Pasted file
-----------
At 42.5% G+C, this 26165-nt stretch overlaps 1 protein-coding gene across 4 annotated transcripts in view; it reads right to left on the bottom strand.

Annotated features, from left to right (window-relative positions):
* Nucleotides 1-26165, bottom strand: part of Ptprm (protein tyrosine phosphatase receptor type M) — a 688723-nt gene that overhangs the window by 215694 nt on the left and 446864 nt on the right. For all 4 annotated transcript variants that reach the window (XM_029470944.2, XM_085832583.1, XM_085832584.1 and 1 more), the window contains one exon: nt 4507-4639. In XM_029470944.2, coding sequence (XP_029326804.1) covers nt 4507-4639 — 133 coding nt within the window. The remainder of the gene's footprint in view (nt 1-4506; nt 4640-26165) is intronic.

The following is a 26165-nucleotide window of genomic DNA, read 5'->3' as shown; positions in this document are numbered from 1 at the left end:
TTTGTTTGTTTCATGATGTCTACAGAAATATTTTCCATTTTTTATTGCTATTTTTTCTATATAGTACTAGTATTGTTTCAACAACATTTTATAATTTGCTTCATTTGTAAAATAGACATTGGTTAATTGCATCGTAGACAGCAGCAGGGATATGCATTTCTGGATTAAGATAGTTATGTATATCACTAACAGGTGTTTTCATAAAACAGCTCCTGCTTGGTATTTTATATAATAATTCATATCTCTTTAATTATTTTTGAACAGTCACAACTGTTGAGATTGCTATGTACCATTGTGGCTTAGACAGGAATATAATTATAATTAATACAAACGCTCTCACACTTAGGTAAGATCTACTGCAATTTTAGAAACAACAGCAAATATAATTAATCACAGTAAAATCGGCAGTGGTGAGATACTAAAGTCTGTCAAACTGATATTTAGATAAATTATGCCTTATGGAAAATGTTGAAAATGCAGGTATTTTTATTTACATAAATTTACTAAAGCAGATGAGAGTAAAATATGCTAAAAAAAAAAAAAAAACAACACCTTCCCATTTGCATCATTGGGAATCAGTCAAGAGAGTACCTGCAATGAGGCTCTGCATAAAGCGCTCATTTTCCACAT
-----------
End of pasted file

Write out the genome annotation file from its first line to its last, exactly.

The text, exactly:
At 42.5% G+C, this 26165-nt stretch overlaps 1 protein-coding gene across 4 annotated transcripts in view; it reads right to left on the bottom strand.

Annotated features, from left to right (window-relative positions):
* Nucleotides 1-26165, bottom strand: part of Ptprm (protein tyrosine phosphatase receptor type M) — a 688723-nt gene that overhangs the window by 215694 nt on the left and 446864 nt on the right. For all 4 annotated transcript variants that reach the window (XM_029470944.2, XM_085832583.1, XM_085832584.1 and 1 more), the window contains one exon: nt 4507-4639. In XM_029470944.2, coding sequence (XP_029326804.1) covers nt 4507-4639 — 133 coding nt within the window. The remainder of the gene's footprint in view (nt 1-4506; nt 4640-26165) is intronic.

The following is a 26165-nucleotide window of genomic DNA, read 5'->3' as shown; positions in this document are numbered from 1 at the left end:
TTTGTTTGTTTCATGATGTCTACAGAAATATTTTCCATTTTTTATTGCTATTTTTTCTATATAGTACTAGTATTGTTTCAACAACATTTTATAATTTGCTTCATTTGTAAAATAGACATTGGTTAATTGCATCGTAGACAGCAGCAGGGATATGCATTTCTGGATTAAGATAGTTATGTATATCACTAACAGGTGTTTTCATAAAACAGCTCCTGCTTGGTATTTTATATAATAATTCATATCTCTTTAATTATTTTTGAACAGTCACAACTGTTGAGATTGCTATGTACCATTGTGGCTTAGACAGGAATATAATTATAATTAATACAAACGCTCTCACACTTAGGTAAGATCTACTGCAATTTTAGAAACAACAGCAAATATAATTAATCACAGTAAAATCGGCAGTGGTGAGATACTAAAGTCTGTCAAACTGATATTTAGATAAATTATGCCTTATGGAAAATGTTGAAAATGCAGGTATTTTTATTTACATAAATTTACTAAAGCAGATGAGAGTAAAATATGCTAAAAAAAAAAAAAAAACAACACCTTCCCATTTGCATCATTGGGAATCAGTCAAGAGAGTACCTGCAATGAGGCTCTGCATAAAGCGCTCATTTTCCACAT